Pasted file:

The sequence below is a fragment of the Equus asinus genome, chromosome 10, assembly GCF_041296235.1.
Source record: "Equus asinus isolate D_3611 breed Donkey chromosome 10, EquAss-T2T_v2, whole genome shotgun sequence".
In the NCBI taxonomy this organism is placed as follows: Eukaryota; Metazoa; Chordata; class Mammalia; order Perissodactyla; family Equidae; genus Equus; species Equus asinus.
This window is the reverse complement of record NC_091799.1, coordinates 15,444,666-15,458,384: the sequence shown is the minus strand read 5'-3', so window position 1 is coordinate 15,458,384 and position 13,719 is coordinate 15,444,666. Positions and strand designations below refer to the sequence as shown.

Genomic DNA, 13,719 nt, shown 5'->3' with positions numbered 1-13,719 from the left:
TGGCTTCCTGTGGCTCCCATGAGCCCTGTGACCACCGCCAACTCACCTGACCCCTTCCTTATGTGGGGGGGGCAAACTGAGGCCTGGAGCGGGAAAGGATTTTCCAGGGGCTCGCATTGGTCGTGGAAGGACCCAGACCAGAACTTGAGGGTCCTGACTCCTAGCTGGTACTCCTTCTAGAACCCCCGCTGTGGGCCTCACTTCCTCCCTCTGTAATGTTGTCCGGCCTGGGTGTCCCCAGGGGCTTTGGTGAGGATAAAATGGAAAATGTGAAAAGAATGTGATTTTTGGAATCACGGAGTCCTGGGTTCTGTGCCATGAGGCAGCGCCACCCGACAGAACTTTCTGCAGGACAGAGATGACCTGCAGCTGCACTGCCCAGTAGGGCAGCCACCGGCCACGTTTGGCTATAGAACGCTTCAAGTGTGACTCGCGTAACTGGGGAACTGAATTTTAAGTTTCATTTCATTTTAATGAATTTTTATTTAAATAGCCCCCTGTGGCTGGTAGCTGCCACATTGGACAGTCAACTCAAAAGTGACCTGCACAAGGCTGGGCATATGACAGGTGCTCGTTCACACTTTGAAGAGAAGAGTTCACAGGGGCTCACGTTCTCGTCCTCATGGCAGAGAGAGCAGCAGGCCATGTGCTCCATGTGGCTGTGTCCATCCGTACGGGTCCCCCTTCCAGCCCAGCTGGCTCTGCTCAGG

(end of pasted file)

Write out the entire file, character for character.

The sequence below is a fragment of the Equus asinus genome, chromosome 10, assembly GCF_041296235.1.
Source record: "Equus asinus isolate D_3611 breed Donkey chromosome 10, EquAss-T2T_v2, whole genome shotgun sequence".
In the NCBI taxonomy this organism is placed as follows: Eukaryota; Metazoa; Chordata; class Mammalia; order Perissodactyla; family Equidae; genus Equus; species Equus asinus.
This window is the reverse complement of record NC_091799.1, coordinates 15,444,666-15,458,384: the sequence shown is the minus strand read 5'-3', so window position 1 is coordinate 15,458,384 and position 13,719 is coordinate 15,444,666. Positions and strand designations below refer to the sequence as shown.

Genomic DNA, 13,719 nt, shown 5'->3' with positions numbered 1-13,719 from the left:
TGGCTTCCTGTGGCTCCCATGAGCCCTGTGACCACCGCCAACTCACCTGACCCCTTCCTTATGTGGGGGGGGCAAACTGAGGCCTGGAGCGGGAAAGGATTTTCCAGGGGCTCGCATTGGTCGTGGAAGGACCCAGACCAGAACTTGAGGGTCCTGACTCCTAGCTGGTACTCCTTCTAGAACCCCCGCTGTGGGCCTCACTTCCTCCCTCTGTAATGTTGTCCGGCCTGGGTGTCCCCAGGGGCTTTGGTGAGGATAAAATGGAAAATGTGAAAAGAATGTGATTTTTGGAATCACGGAGTCCTGGGTTCTGTGCCATGAGGCAGCGCCACCCGACAGAACTTTCTGCAGGACAGAGATGACCTGCAGCTGCACTGCCCAGTAGGGCAGCCACCGGCCACGTTTGGCTATAGAACGCTTCAAGTGTGACTCGCGTAACTGGGGAACTGAATTTTAAGTTTCATTTCATTTTAATGAATTTTTATTTAAATAGCCCCCTGTGGCTGGTAGCTGCCACATTGGACAGTCAACTCAAAAGTGACCTGCACAAGGCTGGGCATATGACAGGTGCTCGTTCACACTTTGAAGAGAAGAGTTCACAGGGGCTCACGTTCTCGTCCTCATGGCAGAGAGAGCAGCAGGCCATGTGCTCCATGTGGCTGTGTCCATCCGTACGGGTCCCCCTTCCAGCCCAGCTGGCTCTGCTCAGG